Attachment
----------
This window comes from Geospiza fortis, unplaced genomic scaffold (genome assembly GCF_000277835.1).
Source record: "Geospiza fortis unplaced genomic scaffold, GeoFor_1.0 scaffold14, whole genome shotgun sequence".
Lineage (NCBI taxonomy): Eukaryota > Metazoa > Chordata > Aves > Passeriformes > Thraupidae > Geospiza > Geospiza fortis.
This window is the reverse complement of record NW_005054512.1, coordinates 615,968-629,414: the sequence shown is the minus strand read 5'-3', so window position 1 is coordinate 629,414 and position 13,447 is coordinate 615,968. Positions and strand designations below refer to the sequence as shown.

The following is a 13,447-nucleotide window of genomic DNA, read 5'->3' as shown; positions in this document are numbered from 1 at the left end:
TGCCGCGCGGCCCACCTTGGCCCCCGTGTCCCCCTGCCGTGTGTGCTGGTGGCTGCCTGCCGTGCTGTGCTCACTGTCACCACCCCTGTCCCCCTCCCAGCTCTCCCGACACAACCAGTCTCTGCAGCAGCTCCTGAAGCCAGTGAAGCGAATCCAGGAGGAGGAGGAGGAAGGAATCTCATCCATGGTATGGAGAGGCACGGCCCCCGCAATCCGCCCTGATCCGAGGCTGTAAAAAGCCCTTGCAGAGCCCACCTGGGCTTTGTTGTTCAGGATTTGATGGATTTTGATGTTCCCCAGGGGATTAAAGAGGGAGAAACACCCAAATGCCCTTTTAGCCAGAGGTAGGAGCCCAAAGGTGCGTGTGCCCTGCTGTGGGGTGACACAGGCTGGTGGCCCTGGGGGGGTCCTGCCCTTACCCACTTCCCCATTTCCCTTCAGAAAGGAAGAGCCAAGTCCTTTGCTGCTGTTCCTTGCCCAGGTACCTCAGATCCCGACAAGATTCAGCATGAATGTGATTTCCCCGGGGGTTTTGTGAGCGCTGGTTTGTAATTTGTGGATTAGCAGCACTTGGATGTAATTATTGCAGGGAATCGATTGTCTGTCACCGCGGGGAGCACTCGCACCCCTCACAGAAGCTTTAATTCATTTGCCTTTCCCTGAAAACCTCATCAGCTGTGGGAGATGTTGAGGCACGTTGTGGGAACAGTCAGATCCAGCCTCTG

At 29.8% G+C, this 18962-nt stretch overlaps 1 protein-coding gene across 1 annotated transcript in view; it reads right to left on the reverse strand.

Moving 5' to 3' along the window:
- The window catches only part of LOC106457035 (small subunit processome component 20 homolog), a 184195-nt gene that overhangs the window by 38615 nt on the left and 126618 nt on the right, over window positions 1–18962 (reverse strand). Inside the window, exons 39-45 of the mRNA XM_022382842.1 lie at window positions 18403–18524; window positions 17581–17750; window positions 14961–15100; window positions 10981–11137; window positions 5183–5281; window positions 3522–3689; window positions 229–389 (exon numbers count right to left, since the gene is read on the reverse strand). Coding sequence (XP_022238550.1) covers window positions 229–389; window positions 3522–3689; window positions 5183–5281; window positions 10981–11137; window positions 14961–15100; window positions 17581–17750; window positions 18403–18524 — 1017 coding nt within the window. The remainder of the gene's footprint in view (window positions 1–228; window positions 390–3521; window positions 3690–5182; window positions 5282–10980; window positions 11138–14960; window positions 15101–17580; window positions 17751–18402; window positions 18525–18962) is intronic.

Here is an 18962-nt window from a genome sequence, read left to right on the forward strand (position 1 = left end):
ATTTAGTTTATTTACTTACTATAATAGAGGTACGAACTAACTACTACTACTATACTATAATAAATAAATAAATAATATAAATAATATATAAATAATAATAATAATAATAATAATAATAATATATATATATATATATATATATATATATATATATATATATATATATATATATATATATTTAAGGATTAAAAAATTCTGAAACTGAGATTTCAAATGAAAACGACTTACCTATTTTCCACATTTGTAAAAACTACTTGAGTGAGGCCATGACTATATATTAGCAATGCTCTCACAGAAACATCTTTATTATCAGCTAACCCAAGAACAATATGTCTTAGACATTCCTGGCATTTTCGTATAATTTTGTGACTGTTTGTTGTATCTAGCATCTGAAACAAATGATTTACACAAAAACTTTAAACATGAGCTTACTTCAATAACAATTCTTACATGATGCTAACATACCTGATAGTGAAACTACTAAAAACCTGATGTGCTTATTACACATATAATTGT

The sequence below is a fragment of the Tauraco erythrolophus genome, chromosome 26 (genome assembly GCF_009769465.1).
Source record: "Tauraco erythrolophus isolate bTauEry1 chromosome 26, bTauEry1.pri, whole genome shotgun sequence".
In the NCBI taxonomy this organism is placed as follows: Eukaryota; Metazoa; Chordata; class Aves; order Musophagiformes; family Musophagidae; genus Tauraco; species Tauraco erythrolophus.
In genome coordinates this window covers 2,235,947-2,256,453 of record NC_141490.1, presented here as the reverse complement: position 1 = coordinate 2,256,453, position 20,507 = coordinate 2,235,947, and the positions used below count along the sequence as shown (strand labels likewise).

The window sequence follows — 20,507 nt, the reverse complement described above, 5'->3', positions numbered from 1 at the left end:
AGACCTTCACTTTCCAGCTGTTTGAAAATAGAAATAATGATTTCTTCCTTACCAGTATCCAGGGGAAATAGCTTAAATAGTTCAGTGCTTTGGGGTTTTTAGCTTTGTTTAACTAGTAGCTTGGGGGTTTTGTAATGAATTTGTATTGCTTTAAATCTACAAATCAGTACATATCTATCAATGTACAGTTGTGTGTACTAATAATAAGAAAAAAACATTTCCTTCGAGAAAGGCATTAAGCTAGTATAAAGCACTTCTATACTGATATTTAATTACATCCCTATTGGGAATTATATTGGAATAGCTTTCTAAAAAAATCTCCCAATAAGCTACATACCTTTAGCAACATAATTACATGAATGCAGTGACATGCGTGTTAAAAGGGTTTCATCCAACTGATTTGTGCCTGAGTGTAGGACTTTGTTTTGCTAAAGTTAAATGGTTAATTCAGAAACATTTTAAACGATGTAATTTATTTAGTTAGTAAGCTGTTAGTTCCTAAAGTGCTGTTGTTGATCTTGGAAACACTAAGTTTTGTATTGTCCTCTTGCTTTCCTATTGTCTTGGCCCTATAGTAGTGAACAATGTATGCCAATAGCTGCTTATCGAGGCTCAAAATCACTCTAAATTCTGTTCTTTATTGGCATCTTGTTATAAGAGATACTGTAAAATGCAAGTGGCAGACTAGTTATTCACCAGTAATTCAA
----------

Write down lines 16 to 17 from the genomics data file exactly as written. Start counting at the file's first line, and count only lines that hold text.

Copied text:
The window sequence follows — 20,507 nt, the reverse complement described above, 5'->3', positions numbered from 1 at the left end:
AGACCTTCACTTTCCAGCTGTTTGAAAATAGAAATAATGATTTCTTCCTTACCAGTATCCAGGGGAAATAGCTTAAATAGTTCAGTGCTTTGGGGTTTTTAGCTTTGTTTAACTAGTAGCTTGGGGGTTTTGTAATGAATTTGTATTGCTTTAAATCTACAAATCAGTACATATCTATCAATGTACAGTTGTGTGTACTAATAATAAGAAAAAAACATTTCCTTCGAGAAAGGCATTAAGCTAGTATAAAGCACTTCTATACTGATATTTAATTACATCCCTATTGGGAATTATATTGGAATAGCTTTCTAAAAAAATCTCCCAATAAGCTACATACCTTTAGCAACATAATTACATGAATGCAGTGACATGCGTGTTAAAAGGGTTTCATCCAACTGATTTGTGCCTGAGTGTAGGACTTTGTTTTGCTAAAGTTAAATGGTTAATTCAGAAACATTTTAAACGATGTAATTTATTTAGTTAGTAAGCTGTTAGTTCCTAAAGTGCTGTTGTTGATCTTGGAAACACTAAGTTTTGTATTGTCCTCTTGCTTTCCTATTGTCTTGGCCCTATAGTAGTGAACAATGTATGCCAATAGCTGCTTATCGAGGCTCAAAATCACTCTAAATTCTGTTCTTTATTGGCATCTTGTTATAAGAGATACTGTAAAATGCAAGTGGCAGACTAGTTATTCACCAGTAATTCAA